There’s been a lot of talk in the last couple of years about eating “nose to tail.” That’s to say, we shouldn’t just be eating steaks and roasts (i.e., animal muscle), but organs, skin, sinews and the like. This is a tough one for many. Most of us in the West haven’t eaten these cuts for a generation. How many people remember getting a pass on mum and dad’s liver and onions? I sure did. So did my missus. She would hide in the basement to escape the smell!
I’m not squeamish when it comes to food. I will give pretty much anything a try. Balut? I think I’d go for it if I was in the Far East. Mopane worms? If I’m ever in southern Africa, sign me up. As I wrote earlier this week, I gave calf’s liver a go over the weekend. Why? It’s nutrient dense. It’s good for me. We are made to eat these things. I also had a Gordan Ramsay recipe in an old book where he raves about calf’s liver. I figured it may be a good way into offal. Oh boy was I wrong.
I cooked it just like I was instructed: don’t overcook it, pink in the middle. I also figured it may be a struggle to just sit there and eat 10 oz of liver, so I fried up some leeks in butter and garlic. How did it go? Not bad at first. Yet, every bite was harder than the last. The texture, the taste got worse as the meal wore on. I should add that I had a glass a red wine with this. This was the first glass of wine in nearly three months. I figured I’d need something to wash down the liver. I was right.
So, the experience was not a good one. I chucked out the last quarter of it. Maybe Ken Berry is right. It’s just a matter of getting my palate used to it. Like I wrote the other day, I’ll cook a small piece with my steak and go from there.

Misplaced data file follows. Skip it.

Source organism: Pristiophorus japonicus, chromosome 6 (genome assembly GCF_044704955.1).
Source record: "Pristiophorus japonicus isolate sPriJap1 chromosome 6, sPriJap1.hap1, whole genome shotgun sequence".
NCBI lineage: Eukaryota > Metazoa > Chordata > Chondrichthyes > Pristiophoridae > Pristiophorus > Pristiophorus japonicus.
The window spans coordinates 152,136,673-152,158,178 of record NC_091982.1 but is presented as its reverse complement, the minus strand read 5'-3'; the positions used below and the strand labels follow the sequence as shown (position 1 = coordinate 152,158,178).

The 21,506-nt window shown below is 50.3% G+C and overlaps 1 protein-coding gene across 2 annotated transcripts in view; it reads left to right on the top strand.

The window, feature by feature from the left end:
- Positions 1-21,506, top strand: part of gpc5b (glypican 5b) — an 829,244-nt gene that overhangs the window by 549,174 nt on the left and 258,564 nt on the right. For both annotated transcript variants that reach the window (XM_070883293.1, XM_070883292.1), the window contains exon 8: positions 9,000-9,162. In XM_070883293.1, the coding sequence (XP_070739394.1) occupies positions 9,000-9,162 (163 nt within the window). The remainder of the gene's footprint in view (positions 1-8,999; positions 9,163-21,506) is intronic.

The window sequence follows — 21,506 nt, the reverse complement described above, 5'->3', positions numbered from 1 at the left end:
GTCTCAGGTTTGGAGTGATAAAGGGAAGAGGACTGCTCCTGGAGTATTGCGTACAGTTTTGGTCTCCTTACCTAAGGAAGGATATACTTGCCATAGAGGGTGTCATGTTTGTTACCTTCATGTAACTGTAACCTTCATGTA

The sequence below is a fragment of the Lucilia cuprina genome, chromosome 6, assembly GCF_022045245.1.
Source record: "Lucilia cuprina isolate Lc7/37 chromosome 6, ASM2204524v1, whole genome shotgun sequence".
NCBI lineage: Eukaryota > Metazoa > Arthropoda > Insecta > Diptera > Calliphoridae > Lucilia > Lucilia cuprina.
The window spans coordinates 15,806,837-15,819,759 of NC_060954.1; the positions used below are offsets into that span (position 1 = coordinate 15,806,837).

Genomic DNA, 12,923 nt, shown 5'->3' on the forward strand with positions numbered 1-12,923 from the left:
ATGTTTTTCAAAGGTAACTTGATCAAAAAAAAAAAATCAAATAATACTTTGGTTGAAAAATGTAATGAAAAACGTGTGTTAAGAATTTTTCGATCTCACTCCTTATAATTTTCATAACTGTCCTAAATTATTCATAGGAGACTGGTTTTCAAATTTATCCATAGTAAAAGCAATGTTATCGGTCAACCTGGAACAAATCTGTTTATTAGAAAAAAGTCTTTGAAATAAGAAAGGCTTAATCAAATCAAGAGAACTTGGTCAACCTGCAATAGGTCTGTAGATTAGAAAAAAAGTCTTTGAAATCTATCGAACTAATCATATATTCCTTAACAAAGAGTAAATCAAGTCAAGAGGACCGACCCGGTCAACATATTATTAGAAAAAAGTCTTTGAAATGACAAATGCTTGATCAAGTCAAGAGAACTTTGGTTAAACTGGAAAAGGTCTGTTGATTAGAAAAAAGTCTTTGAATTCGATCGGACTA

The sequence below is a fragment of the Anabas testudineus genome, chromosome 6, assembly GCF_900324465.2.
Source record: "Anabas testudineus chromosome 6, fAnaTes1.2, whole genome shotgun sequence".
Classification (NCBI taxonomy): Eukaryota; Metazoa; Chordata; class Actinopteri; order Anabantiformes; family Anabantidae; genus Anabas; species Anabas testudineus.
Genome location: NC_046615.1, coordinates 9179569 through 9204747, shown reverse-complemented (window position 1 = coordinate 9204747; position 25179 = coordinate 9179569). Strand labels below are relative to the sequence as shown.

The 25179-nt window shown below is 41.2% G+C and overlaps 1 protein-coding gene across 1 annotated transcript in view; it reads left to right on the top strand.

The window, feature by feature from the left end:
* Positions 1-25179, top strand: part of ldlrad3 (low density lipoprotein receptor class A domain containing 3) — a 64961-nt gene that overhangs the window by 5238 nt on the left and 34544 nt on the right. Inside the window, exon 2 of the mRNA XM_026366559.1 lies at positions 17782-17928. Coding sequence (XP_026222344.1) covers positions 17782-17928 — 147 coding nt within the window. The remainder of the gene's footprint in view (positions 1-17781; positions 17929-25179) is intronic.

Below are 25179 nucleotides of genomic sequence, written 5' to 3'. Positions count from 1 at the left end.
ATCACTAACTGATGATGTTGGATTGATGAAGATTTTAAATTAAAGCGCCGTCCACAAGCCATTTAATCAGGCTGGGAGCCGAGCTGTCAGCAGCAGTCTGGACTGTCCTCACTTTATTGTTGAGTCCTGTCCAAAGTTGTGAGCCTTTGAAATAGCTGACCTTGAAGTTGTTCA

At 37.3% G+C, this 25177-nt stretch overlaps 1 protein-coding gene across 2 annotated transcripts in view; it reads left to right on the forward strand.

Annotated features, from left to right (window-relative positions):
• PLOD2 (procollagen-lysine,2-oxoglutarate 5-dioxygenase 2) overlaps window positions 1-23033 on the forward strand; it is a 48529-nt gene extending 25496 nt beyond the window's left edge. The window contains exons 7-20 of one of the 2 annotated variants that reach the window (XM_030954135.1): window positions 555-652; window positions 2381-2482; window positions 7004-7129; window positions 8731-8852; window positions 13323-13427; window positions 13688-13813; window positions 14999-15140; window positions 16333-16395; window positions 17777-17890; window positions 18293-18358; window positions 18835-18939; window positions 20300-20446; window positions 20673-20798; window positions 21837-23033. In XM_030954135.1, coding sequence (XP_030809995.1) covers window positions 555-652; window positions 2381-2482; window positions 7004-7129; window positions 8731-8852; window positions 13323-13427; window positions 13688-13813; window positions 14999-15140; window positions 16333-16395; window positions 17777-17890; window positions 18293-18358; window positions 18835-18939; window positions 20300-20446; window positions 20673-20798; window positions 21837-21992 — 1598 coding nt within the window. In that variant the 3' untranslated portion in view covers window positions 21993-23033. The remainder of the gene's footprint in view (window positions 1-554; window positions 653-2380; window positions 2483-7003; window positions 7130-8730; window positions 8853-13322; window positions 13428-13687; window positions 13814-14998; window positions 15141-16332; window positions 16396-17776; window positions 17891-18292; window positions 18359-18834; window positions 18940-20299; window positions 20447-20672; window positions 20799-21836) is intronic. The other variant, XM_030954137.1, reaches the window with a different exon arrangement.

Of course, there are other dishes to try. Liver is an obvious “go to” because it’s so quick and easy to prepare. Still, one type of offal that I’ve eaten for years now is oxtail. This is exactly what it says on the tin: the tail of a cow or bull. This is a great cut for stew. There is so much connective tissue in the tail that slow cooking makes this a giant collagen feast. The meat is delicious too. I’ll write up a recipe on this. The only problem with this cut is that you need hours to stew it: at least six! You can braise them, but again we’re talking six to eight hours.
Another one that is tasty is ox cheek. Feel your own cheek for a moment. Doesn’t it feel soft and spongy? So too does the ox’s cheek. These are very good for slow cooking. I must confess that I’ve only had this at the restaurant. It’s on my list for the holidays.
Speaking of which another way to get some offal into your stomach with no pain is using it to create a stock. Goose has been my roast of choice at Christmas for nearly a decade, and I always make a lovely red wine gravy. The base is a stock that I make from the goose’s neck, liver, heart, lungs and kidneys. I do the same whenever I roast duck.
Bone marrow is another dish I’ve had at the restaurant. It is really, really good. However, it’s so rich that I don’t know how much I would want to have it. Still, it’s something I probably should have more of.
There’s a final cut that I’ve been curious about for years but have just never got round to doing anything about it: ox tongue. There are many recipes out there and advocates swear by it. This is one I’m ordering from my butcher over the holiday season.
This is largely new ground for me. I really did not like liver but will persevere and see where it goes. I’m very curious about ox tongue. I should have more marrow, ox tail and ox cheek too. The problem is really about time. So these dishes will be for the weekends. Watch this space.